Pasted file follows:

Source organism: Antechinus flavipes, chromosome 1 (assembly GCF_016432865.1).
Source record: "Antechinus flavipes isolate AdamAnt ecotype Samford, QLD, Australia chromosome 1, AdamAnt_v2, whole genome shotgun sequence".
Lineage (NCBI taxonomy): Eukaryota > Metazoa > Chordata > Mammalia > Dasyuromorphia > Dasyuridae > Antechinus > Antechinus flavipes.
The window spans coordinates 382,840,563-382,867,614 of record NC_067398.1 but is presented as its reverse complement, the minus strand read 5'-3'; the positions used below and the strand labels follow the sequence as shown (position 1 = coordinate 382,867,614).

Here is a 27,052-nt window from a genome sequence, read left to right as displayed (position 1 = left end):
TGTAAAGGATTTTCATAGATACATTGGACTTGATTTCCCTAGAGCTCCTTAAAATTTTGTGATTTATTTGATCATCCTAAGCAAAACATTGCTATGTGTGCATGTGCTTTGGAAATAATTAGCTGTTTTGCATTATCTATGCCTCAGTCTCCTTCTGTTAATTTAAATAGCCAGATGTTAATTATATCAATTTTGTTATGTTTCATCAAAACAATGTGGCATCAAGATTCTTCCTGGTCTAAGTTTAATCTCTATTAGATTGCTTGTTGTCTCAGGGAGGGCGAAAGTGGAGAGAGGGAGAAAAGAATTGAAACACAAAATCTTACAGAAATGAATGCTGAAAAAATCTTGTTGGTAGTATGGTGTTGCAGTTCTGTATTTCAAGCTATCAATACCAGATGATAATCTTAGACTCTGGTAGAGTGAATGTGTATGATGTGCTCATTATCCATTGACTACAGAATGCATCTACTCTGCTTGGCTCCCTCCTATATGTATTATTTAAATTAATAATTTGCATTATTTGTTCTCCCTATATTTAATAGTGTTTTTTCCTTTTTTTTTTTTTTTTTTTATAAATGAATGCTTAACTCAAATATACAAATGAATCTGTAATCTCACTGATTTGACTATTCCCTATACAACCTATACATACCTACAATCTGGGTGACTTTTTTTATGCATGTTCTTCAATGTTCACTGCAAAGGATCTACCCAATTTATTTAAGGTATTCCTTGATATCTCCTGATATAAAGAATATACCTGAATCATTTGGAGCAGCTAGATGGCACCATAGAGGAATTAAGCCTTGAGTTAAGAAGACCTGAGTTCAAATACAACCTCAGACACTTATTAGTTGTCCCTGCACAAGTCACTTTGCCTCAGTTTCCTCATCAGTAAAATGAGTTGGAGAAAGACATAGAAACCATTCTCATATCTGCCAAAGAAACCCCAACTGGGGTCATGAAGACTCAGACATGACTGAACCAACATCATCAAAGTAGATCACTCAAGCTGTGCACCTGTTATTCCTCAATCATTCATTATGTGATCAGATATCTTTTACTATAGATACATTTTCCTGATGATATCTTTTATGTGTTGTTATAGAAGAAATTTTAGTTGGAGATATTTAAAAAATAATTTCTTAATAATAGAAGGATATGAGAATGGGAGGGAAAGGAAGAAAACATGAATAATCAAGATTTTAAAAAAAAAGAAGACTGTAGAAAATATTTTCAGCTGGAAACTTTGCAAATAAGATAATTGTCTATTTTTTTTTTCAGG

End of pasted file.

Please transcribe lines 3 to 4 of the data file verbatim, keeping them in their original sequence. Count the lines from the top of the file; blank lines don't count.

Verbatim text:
Lineage (NCBI taxonomy): Eukaryota > Metazoa > Chordata > Mammalia > Dasyuromorphia > Dasyuridae > Antechinus > Antechinus flavipes.
The window spans coordinates 382,840,563-382,867,614 of record NC_067398.1 but is presented as its reverse complement, the minus strand read 5'-3'; the positions used below and the strand labels follow the sequence as shown (position 1 = coordinate 382,867,614).